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Bush Signs Fast Track Trade Bill
President Bush signed legislation August 6 that reestablished fast track trade negotiating authority for the president. The legislation gives the administration power to negotiate foreign trade agreements that Congress would have 90 days to approve or reject, but could not amend.
Fast track trade negotiating authority was last used by President Clinton to gain approval of the North American Free Trade Agreement (NAFTA), which applies to trade between the United States, Canada, and Mexico. When its fast track authority expired in 1994, the Clinton administration tried to renew it but was unsuccessful.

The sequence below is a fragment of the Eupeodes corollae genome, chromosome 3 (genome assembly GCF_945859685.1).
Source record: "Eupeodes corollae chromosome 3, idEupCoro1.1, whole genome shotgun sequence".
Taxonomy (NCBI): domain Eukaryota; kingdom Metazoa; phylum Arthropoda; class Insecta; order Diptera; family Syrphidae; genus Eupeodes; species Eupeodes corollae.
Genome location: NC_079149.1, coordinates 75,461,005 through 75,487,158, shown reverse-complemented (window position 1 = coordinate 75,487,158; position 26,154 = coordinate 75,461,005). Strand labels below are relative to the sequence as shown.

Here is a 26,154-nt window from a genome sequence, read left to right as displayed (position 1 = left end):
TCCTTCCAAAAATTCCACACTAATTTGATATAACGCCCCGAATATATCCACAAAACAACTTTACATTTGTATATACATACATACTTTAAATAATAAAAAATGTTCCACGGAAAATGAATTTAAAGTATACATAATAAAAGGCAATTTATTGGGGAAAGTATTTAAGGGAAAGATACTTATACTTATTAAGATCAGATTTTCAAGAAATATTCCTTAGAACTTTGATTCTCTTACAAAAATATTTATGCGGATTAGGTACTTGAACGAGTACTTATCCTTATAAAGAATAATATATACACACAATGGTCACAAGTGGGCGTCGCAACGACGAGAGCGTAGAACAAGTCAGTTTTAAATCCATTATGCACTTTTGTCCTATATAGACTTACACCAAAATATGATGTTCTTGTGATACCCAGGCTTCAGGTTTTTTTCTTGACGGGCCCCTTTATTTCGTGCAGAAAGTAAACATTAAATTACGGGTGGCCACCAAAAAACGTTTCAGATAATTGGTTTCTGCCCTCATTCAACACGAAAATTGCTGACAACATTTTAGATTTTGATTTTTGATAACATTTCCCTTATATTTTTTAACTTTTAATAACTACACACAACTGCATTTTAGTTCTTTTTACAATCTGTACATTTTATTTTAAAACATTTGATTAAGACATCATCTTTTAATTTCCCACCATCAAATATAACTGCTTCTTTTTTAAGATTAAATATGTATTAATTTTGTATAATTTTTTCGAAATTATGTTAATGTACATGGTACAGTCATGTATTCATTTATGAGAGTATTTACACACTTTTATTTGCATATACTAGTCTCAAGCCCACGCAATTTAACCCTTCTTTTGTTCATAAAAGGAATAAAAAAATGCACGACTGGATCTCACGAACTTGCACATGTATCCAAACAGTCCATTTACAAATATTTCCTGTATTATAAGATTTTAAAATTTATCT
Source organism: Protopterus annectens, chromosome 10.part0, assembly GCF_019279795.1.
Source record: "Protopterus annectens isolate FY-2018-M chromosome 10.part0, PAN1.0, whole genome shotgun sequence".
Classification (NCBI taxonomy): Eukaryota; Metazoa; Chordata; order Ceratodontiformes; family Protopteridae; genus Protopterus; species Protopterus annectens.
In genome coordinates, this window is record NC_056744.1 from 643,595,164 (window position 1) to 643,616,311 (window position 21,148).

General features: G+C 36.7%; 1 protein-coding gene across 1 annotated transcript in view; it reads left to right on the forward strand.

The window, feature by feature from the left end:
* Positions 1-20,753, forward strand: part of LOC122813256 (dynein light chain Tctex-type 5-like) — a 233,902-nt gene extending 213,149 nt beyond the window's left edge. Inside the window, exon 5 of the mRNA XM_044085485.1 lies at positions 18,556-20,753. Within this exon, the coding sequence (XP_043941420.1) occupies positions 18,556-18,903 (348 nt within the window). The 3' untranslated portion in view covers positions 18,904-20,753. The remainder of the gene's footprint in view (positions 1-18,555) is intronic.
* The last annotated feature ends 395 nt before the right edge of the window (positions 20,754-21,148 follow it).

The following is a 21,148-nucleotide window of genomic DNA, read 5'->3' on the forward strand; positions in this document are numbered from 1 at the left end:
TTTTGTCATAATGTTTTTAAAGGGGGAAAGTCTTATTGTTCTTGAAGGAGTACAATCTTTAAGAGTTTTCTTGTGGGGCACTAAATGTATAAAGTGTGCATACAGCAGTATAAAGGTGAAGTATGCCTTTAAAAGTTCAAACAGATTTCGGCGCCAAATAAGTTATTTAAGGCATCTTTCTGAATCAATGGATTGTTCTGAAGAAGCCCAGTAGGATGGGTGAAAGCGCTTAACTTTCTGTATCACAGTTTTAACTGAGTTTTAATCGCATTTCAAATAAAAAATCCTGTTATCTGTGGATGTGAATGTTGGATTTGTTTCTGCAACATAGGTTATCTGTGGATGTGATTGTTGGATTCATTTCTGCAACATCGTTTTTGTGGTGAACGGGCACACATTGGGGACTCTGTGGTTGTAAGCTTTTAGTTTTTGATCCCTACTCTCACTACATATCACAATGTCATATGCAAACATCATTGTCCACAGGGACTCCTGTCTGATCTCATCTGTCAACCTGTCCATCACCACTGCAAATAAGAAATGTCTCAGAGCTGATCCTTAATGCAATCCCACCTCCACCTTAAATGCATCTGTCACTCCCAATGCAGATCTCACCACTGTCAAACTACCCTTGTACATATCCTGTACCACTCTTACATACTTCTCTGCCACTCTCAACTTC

The new legislation signed by Bush, termed the Trade Act of 2002, was approved in the House on July 27 by a vote of 215-212, and in the Senate on August 1 by a vote of 66-34.
"With each passing day, America has lost trading opportunities, and the jobs and earnings that go with them. Starting now, America is back at the bargaining table in full force," Bush said at the bill signing ceremony.
The administration is expected to use its authority to gain congressional approval of bilateral trade pacts with Singapore and Chile. It is also expected to submit to Congress a broader Free Trade Area of the Americas pact, a free trade zone modeled after NAFTA.